Singapore

Two tuberculosis clusters linked to Bedok betting outlet found

18 people getting treatment and are not public health risk: MOH

Two separate tuberculosis clusters involving a total of 18 people who visited the Singapore Pools Bedok Betting Centre have been identified.

No common links have been found other than the fact they had all frequently visited the outlet over periods ranging from months to years, and spent prolonged stretches there watching horse-racing telecasts.

The cases did not know each other and had not identified each other as close contacts.

Tuberculosis, also known as TB, a potentially serious infectious disease that mainly affects the lungs, spreads through tiny droplets released into the air by coughs and sneezes.

While it is highly contagious, patients rapidly become non-infectious once treatment starts.

The last TB cluster was detected last October at Block 174D Hougang Avenue 1, after four people staying in four different units were infected.

The 18 cases from the two new clusters were diagnosed between February 2015 and October last year.

The link among five cases in the first cluster diagnosed between July 2018 and February last year was established and the Ministry of Health (MOH) was notified on July 28, 2020.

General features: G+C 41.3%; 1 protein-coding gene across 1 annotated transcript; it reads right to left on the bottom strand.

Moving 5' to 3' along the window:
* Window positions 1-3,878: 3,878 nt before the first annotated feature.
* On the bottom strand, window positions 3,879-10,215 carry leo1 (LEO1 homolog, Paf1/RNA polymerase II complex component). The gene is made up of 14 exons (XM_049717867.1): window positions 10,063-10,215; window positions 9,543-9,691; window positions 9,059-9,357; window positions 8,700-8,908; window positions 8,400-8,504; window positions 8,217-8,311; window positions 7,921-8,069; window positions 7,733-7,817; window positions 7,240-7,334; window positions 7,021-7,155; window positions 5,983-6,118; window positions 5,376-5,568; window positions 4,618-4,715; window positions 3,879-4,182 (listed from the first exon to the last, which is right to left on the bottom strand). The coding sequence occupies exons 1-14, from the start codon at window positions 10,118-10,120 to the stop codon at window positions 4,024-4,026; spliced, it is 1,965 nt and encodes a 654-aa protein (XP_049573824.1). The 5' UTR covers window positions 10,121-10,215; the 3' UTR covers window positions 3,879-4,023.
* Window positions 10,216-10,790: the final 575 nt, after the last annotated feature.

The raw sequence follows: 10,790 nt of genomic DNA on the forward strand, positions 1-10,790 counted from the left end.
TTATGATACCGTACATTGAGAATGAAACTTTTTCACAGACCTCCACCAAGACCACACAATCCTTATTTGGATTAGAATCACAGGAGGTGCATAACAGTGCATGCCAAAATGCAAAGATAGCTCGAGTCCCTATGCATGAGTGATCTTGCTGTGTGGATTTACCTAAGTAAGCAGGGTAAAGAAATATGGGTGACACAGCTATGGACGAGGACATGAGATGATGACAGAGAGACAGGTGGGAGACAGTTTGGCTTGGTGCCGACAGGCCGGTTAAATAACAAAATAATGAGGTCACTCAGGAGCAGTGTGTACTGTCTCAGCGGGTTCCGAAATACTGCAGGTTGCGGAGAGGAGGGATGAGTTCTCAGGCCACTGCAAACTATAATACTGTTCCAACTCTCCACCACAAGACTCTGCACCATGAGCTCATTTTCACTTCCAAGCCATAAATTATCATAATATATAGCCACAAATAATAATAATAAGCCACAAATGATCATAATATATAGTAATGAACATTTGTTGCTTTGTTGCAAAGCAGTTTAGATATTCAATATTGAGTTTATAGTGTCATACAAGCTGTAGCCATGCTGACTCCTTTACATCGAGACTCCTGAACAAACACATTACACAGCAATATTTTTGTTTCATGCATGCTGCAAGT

The 13 cases in the second cluster were diagnosed between February 2015 and October last year and brought to the attention of MOH between Dec 1 last year and Jan 11.

"The cases had immediately started treatment following diagnosis and are not a current ongoing public health risk," said MOH yesterday, adding that the risk of transmission to people who are not close contacts is very low.

TB was prevalent in Singapore until the 1970s, so older folk could have acquired an infection when younger. It is estimated that between 2 and 29 per cent of Singaporeans have latent TB infections.

People with latent TB do not experience symptoms and are not infectious, but about 10 percent of this group may develop active TB over the course of their lives.

Symptoms of an active infection may include a persistent cough that lasts at least three weeks, low-grade fever, night sweats, fatigue, weight loss and chest pain.

Close contacts of all the 18 cases have already been contacted by the Singapore TB Elimination Programme for screening.

As a precaution, patrons who visited the Singapore Pools Bedok Betting Centre between Feb 12 and March 25 last year will also be contacted for screening.

This will be done free of charge at the Tuberculosis Control Unit at 142 Moulmein Road.

Voluntary screening will also be offered to patrons who spent prolonged periods of cumulative days at the betting centre between 2018 and March 25 last year.

MEDICAL & HEALTH